If a renomination of the two unpopular front-runners seems inevitable, as it does now, I expect there to be a lot of talk about third-party candidates. A well-financed one might even be a serious contender.

However, the third-party candidate Brooks imagines is not the candidate we'll get, if we get one:
... If I were a cynical political operative who wanted to construct a presidential candidate perfectly suited for this moment, I’d start by making this candidate culturally conservative. I’d want the candidate to show by dress, speech and style that he or she is not part of the coastal educated establishment. I’d want the candidate to connect with middle- and working-class voters on values and to be full-throatedly patriotic.

Then I’d make the candidate economically center-left. I’d want to fuse the economic anxieties of the working-class Republicans with the economic anxieties of the Bernie Sanders young into one big riled populist package. College debt forgiveness. An aggressive home-building project to bring down prices. Whatever it took.

Then I’d have that candidate deliver one nonpartisan message: Everything is broken. Then he or she would offer a slew of institutional reforms to match the comprehensive institutional reforms the Progressive movement offered more than a century ago.

I guess I’m looking for a sort of modern Theodore Roosevelt. But heck, I don’t know. What’s coming down the pike is probably so unforeseeable that I don’t even have categories for it yet.
I'll tell you what's not coming down the pike: a viable third-party candidate who's an economic populist.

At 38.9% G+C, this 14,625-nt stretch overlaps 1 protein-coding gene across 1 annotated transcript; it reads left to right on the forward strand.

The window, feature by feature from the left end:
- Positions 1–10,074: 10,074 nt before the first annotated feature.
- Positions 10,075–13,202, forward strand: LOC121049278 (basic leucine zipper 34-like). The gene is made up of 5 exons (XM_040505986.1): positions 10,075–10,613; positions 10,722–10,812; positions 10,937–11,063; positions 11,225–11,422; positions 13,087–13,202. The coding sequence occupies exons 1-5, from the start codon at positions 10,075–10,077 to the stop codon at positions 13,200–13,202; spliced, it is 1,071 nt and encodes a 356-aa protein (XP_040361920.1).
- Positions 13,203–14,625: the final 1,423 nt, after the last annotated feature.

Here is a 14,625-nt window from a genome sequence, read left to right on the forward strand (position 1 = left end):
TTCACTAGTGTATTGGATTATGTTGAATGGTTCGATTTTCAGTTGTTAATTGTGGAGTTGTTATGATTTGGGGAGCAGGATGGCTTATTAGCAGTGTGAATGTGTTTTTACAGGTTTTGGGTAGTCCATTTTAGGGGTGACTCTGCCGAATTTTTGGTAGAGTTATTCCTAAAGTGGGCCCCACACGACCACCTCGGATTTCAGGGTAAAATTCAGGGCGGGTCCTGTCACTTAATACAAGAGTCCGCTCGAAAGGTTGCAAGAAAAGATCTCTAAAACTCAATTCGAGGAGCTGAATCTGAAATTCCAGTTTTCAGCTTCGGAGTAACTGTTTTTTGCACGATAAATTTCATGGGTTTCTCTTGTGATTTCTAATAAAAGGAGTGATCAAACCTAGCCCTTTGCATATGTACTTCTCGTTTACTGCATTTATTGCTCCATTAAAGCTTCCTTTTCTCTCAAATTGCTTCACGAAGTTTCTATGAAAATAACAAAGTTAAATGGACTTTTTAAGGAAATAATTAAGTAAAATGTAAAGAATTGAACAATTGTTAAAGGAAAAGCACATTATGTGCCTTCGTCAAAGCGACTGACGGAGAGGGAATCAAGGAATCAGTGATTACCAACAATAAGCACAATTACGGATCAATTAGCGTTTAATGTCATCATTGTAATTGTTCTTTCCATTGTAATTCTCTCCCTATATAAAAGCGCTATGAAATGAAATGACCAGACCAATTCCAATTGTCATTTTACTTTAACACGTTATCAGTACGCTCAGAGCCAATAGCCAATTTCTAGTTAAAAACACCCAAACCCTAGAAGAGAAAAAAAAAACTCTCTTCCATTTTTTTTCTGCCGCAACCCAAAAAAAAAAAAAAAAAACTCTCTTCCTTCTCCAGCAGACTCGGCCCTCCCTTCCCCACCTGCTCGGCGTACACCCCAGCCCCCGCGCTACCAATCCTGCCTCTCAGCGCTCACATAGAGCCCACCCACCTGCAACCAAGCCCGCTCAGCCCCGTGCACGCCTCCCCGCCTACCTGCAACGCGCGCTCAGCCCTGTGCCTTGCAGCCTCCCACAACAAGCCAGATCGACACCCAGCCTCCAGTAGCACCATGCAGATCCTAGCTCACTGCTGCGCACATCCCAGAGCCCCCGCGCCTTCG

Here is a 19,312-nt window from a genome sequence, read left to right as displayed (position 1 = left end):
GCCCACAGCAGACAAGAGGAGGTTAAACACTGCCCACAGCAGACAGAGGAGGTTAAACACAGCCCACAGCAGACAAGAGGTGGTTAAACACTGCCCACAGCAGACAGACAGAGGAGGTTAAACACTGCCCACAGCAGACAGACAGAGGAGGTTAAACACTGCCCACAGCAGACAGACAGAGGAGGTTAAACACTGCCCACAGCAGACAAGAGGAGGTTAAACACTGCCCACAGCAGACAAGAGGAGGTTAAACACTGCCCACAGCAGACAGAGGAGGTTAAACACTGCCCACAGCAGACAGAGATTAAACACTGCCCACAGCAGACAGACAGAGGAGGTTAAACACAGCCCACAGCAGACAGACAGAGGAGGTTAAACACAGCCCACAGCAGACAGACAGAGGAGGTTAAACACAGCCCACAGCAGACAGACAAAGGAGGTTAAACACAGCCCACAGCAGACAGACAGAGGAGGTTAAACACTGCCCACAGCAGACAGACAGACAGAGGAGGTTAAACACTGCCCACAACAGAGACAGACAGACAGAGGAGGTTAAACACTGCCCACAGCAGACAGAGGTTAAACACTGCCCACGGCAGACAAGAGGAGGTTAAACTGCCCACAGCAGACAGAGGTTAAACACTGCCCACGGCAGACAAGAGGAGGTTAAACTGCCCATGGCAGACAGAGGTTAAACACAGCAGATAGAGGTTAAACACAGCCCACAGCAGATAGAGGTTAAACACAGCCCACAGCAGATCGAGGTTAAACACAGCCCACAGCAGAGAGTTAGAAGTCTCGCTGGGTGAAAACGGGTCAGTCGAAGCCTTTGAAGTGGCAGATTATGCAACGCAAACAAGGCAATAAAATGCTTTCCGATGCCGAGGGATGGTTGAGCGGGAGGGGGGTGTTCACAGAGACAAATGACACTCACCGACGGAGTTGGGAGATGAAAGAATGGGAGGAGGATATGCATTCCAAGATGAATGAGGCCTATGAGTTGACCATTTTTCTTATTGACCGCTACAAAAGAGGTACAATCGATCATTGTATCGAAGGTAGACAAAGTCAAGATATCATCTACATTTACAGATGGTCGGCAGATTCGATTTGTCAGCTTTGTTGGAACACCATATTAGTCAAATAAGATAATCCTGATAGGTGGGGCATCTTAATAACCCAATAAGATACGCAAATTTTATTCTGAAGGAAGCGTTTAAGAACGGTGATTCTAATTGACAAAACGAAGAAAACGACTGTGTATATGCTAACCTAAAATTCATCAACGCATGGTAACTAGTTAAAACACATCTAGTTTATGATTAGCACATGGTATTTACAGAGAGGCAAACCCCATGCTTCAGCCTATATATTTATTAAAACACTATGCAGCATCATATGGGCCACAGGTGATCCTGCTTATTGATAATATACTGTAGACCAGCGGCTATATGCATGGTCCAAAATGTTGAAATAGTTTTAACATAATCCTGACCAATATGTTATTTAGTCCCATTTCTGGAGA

If we have a viable candidate from outside the two major parties, it will be because some part of the mass media gives that candidate credence. The right-wing media won't give an economic populist credence -- even a culturally conservative one -- because the right doesn't want ordinary people to do better economically than they're doing now, relative to the rich. The right-wing media wants permanent GOP rule, period, because that ensures a permanent state of massive economic inequality, just the way elite right-wingers like it.

But in that way, the right-wing media is not very different from the mainstream press, which also wants little or no tinkering with the economic pecking order. The mainstream press accepted Bill Clinton in 1992, Barack Obama in 2008, and Joe Biden in 2020 on the assumption that they wouldn't preside over any serious transfers of wealth. A third-party candidate running in 2024 will have to seem similarly "centrist" on economics. The press would cheer on a Mike Bloomberg or Mark Cuban third-party run, or maybe another run by Andrew Yang (who, I should warn you, has been setting up a new political party), much more than a run by someone like Sherrod Brown or John Fetterman, both of whom are un-slick, patriotic, and economically populist -- just what Brooks asks for.

We really might have a serious third-party candidate in 2024 -- but it won't be someone who promises real economic change. That wouldn't go over well in the Morning Joe green room.